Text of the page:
An increased footfall in May 2016 fueled online sales, rather than in-store purchases.
According to the latest report by the British Retail Consortium (BRC), footfall was up by 0.3% compared to a year ago. This is better than the 2.4% decline seen in April and significantly above the three-month average.
However, while footfall was up, stores sales were down, shining a light on the growing trend that consumers use the high street for browsing and researching, rather than purchasing.
BRC chief executive, Helen Dickinson, comments: “With total footfall figures up and High Streets seeing a reversal in fortunes, today’s figures offer some respite from the relentless downward trend we’ve seen building in recent months.
“However, we know from our recent data that it’s online, rather than stores, that has driven May’s sales upturn. Footfall up and store sales down gives credence to the trend of an increasing use of the high street for leisure activities and the researching of purchases made online either later or on the move through mobile devices. ”
High street footfall increased by 1.2% in May, better than the 4.7% decline in April. This is the best performance on the high street since July 2013, excluding Easter distortions.
Elsewhere, footfall in retail park locations increased 1.2% year-on-year, up from the 1.1% rise in April. While this is a marginal uplift from the previous month, the growth rate has been on a downward trajectory since January.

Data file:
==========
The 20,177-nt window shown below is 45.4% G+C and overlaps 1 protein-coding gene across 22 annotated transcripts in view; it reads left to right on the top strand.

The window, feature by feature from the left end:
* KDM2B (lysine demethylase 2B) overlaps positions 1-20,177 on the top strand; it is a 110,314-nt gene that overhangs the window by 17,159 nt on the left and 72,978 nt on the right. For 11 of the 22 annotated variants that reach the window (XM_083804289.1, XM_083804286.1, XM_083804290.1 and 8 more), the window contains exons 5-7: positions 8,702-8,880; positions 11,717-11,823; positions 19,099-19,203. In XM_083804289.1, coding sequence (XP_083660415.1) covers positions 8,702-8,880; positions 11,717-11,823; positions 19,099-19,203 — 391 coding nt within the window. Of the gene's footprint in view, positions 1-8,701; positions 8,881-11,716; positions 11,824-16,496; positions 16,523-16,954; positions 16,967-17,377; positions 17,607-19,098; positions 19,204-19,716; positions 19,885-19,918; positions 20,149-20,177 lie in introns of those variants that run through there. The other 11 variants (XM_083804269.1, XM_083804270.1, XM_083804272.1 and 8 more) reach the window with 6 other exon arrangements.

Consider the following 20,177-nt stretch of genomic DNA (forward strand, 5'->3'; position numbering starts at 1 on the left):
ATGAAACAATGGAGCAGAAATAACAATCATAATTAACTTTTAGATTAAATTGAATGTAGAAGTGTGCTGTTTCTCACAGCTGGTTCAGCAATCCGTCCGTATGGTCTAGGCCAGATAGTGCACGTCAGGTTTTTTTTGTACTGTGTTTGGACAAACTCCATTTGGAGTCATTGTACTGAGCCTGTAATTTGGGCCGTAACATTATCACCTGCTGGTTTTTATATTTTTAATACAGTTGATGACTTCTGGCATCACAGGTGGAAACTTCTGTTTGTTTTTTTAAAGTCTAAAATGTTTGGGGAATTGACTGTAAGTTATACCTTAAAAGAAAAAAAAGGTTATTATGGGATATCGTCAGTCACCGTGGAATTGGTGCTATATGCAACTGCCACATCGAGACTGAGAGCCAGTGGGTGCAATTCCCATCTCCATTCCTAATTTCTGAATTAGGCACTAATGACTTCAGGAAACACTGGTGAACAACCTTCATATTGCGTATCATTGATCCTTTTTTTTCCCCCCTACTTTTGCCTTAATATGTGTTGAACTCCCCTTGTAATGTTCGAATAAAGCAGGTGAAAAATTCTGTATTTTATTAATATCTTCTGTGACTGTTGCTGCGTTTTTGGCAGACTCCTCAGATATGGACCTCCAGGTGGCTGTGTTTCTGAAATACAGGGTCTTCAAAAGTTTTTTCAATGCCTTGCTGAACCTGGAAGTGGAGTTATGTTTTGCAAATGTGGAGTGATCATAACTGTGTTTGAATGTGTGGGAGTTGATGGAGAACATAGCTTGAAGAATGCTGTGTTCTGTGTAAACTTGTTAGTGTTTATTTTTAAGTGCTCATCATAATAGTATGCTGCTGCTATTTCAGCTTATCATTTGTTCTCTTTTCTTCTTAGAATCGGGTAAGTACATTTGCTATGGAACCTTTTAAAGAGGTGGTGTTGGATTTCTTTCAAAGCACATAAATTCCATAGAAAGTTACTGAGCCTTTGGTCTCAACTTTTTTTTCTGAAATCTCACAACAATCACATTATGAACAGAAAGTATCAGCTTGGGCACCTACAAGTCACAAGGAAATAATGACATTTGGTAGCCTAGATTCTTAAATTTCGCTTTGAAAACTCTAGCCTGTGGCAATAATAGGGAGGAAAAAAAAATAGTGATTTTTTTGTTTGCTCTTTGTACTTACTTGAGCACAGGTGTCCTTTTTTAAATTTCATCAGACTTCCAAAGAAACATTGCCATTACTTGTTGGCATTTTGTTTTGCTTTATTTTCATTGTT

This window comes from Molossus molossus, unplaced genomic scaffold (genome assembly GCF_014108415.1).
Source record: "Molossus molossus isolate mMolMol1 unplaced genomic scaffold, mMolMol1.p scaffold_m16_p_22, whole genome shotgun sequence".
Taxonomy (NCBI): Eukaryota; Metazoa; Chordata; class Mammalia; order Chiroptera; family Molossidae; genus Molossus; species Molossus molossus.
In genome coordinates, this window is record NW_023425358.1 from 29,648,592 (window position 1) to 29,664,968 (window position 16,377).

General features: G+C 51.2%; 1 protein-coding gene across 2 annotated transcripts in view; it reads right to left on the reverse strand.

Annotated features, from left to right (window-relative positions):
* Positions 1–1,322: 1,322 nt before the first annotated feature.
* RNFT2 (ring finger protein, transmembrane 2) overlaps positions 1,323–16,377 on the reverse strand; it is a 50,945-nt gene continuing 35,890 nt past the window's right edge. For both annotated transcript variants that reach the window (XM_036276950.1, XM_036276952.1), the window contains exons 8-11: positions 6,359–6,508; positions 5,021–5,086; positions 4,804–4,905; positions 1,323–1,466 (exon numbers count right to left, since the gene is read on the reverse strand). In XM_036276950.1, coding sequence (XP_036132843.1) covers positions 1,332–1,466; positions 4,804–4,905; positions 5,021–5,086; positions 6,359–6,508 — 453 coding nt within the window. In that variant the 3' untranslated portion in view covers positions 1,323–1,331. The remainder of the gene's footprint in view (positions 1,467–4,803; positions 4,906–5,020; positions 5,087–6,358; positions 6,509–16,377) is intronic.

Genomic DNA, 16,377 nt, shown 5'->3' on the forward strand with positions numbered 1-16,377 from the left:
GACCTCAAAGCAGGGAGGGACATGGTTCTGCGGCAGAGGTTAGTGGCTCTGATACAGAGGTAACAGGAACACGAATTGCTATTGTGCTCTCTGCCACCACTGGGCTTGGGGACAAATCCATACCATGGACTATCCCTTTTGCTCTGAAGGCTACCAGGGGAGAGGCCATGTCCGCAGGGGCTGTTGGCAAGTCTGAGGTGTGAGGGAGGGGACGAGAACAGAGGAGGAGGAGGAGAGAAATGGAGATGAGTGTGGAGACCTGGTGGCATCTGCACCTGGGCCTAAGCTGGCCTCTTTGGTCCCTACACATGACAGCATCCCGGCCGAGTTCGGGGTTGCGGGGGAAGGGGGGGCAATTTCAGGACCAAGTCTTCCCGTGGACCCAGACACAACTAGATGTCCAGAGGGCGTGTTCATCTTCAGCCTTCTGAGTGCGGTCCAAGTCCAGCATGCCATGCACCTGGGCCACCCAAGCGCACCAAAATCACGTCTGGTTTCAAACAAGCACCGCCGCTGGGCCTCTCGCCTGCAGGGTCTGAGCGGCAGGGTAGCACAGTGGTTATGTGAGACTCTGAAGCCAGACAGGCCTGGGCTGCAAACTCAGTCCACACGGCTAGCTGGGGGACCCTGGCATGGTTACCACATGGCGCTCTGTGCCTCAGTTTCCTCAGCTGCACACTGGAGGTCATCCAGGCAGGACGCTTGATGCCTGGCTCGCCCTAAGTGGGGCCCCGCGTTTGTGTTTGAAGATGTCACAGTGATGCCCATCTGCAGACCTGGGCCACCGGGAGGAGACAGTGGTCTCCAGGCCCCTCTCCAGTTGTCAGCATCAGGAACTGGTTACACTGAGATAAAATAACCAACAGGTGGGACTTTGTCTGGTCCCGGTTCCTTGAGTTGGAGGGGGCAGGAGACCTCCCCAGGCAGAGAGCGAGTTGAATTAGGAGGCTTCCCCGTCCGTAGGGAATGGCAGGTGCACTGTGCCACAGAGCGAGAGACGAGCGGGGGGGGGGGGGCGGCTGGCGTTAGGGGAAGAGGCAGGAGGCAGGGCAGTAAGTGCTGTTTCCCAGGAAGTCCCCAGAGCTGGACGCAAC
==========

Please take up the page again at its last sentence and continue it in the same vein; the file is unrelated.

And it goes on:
Shopping centre footfall fell 2.1% in May, performing for the second time this year lower than the high street.
Springboard marketing and insights director, Diane Wehrle, says: “May’s modest increase in UK footfall of 0.%, whilst in sharp contrast to the February to April footfall decline of 2.%, does not necessarily mark the start of a positive trend just yet.
“This is only the 14th time over the last six years that footfall has risen, and over this period footfall increased in two consecutive months only twice. We would need to see at least a three-month increase in footfall to indicate the upward trend spells anything more than a break in the clouds. With the uncertainty created by the EU referendum affecting consumer confidence, it will be challenging for this three month trend to establish just now.”
Time of day data by the BRC and Springboard shows 5pm-8pm as the ‘golden hours’ devliering the best footfall for UK high streets.